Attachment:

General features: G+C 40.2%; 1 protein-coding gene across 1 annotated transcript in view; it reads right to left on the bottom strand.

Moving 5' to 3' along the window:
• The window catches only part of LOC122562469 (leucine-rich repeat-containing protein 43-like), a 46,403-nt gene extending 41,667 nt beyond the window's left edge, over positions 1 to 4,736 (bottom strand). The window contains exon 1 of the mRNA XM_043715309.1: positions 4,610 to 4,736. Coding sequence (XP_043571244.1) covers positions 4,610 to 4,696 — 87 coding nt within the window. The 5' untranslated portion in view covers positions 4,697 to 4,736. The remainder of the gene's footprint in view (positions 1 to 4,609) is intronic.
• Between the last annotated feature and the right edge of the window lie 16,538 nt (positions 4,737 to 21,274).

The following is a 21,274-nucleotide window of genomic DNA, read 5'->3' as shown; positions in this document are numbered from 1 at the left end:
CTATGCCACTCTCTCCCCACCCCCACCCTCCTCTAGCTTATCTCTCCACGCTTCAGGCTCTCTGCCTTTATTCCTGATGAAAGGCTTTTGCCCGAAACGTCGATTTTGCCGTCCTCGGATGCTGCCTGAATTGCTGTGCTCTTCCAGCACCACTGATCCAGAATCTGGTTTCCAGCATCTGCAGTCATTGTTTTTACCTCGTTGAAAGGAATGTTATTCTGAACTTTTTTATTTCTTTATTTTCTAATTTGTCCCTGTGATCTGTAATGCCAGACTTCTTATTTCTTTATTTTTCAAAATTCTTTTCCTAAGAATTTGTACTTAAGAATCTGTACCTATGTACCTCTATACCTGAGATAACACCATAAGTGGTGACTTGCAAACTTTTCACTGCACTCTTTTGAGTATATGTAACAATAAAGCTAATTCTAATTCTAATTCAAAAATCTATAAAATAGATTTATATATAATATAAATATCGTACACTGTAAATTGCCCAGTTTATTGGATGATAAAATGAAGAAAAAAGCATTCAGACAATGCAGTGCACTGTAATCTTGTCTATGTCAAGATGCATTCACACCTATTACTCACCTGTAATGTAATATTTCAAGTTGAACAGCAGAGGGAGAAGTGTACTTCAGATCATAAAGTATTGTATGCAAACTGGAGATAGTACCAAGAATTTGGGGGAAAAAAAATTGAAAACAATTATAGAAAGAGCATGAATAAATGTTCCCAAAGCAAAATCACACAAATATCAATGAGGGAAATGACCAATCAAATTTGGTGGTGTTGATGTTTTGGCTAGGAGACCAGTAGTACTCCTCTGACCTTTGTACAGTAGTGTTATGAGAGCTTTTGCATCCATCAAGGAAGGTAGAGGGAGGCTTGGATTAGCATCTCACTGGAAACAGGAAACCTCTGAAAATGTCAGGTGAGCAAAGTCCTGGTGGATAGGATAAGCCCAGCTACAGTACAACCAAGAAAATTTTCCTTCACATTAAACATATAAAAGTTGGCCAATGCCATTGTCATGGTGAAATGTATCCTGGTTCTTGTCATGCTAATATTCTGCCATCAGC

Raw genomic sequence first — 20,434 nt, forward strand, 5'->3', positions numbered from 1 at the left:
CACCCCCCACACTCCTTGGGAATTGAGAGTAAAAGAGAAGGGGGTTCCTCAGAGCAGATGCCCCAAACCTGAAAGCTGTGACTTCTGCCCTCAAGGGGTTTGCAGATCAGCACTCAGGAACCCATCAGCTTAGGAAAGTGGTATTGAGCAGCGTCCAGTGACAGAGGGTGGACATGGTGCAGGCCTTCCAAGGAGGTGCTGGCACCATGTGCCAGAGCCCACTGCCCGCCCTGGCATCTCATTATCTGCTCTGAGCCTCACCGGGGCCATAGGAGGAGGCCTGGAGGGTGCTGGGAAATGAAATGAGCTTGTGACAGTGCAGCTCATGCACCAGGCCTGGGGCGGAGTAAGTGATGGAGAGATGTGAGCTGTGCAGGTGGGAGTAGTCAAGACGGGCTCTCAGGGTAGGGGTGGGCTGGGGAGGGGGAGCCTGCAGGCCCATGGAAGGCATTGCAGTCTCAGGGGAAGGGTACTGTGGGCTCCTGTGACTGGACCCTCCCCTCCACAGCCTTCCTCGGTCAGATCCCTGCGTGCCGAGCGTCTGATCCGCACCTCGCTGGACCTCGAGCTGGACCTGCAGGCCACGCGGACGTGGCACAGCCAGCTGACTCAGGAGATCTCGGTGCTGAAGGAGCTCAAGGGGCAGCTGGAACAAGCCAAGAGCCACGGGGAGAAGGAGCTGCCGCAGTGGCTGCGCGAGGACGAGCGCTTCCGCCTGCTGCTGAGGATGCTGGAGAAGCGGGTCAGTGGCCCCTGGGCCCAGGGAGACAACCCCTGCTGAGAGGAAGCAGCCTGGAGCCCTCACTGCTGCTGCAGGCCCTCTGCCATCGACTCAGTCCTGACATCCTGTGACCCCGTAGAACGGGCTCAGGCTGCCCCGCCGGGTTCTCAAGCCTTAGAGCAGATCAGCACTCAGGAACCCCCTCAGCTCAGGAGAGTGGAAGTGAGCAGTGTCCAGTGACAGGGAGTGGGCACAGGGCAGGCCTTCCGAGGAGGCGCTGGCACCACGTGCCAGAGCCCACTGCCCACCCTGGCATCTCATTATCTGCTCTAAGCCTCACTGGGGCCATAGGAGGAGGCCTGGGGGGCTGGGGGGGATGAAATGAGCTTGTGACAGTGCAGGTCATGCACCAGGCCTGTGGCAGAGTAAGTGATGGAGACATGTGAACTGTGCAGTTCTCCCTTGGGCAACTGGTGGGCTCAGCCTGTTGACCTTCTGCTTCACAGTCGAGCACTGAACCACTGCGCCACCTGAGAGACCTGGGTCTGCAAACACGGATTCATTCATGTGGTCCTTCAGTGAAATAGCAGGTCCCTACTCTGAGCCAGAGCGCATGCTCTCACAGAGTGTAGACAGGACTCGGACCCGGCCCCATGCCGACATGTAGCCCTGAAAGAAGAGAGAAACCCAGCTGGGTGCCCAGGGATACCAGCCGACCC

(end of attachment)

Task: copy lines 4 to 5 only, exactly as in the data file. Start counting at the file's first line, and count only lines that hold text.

• Between the last annotated feature and the right edge of the window lie 16,538 nt (positions 4,737 to 21,274).

The following is a 21,274-nucleotide window of genomic DNA, read 5'->3' as shown; positions in this document are numbered from 1 at the left end: